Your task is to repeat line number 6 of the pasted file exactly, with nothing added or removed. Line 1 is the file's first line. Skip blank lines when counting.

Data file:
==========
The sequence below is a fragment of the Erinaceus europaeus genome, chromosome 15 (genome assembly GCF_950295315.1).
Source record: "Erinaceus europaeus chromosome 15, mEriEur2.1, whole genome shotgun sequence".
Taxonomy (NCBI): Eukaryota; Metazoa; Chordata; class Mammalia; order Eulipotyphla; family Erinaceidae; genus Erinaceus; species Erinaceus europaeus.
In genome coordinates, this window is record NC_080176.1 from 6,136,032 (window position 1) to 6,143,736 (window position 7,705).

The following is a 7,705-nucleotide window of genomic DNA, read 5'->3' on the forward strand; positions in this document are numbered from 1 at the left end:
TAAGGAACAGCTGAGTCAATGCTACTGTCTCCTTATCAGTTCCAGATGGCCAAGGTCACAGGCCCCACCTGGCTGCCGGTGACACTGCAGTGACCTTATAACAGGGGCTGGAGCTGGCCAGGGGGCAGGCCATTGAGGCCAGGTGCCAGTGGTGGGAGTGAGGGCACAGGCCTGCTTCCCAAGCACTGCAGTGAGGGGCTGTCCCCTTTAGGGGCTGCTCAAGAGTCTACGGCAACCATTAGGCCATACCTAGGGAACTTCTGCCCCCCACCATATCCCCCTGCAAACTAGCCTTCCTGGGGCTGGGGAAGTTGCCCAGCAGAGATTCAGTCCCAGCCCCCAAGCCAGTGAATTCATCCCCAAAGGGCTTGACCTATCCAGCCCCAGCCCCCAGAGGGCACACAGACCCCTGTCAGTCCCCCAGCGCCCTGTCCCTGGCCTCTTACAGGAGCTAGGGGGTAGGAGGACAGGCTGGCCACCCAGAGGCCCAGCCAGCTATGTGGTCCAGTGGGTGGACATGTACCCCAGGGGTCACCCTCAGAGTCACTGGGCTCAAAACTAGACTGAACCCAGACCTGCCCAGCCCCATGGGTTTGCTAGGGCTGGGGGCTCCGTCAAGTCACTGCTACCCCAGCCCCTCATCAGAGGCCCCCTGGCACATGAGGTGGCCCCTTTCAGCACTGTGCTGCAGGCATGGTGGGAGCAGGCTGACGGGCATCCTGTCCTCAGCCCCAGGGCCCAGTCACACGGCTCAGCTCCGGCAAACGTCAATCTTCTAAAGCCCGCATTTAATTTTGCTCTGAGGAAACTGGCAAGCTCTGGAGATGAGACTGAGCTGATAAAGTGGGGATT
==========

TAAGGAACAGCTGAGTCAATGCTACTGTCTCCTTATCAGTTCCAGATGGCCAAGGTCACAGGCCCCACCTGGCTGCCGGTGACACTGCAGTGACCTTATAACAGGGGCTGGAGCTGGCCAGGGGGCAGGCCATTGAGGCCAGGTGCCAGTGGTGGGAGTGAGGGCACAGGCCTGCTTCCCAAGCACTGCAGTGAGGGGCTGTCCCCTTTAGGGGCTGCTCAAGAGTCTACGGCAACCATTAGGCCATACCTAGGGAACTTCTGCCCCCCACCATATCCCCCTGCAAACTAGCCTTCCTGGGGCTGGGGAAGTTGCCCAGCAGAGATTCAGTCCCAGCCCCCAAGCCAGTGAATTCATCCCCAAAGGGCTTGACCTATCCAGCCCCAGCCCCCAGAGGGCACACAGACCCCTGTCAGTCCCCCAGCGCCCTGTCCCTGGCCTCTTACAGGAGCTAGGGGGTAGGAGGACAGGCTGGCCACCCAGAGGCCCAGCCAGCTATGTGGTCCAGTGGGTGGACATGTACCCCAGGGGTCACCCTCAGAGTCACTGGGCTCAAAACTAGACTGAACCCAGACCTGCCCAGCCCCATGGGTTTGCTAGGGCTGGGGGCTCCGTCAAGTCACTGCTACCCCAGCCCCTCATCAGAGGCCCCCTGGCACATGAGGTGGCCCCTTTCAGCACTGTGCTGCAGGCATGGTGGGAGCAGGCTGACGGGCATCCTGTCCTCAGCCCCAGGGCCCAGTCACACGGCTCAGCTCCGGCAAACGTCAATCTTCTAAAGCCCGCATTTAATTTTGCTCTGAGGAAACTGGCAAGCTCTGGAGATGAGACTGAGCTGATAAAGTGGGGATT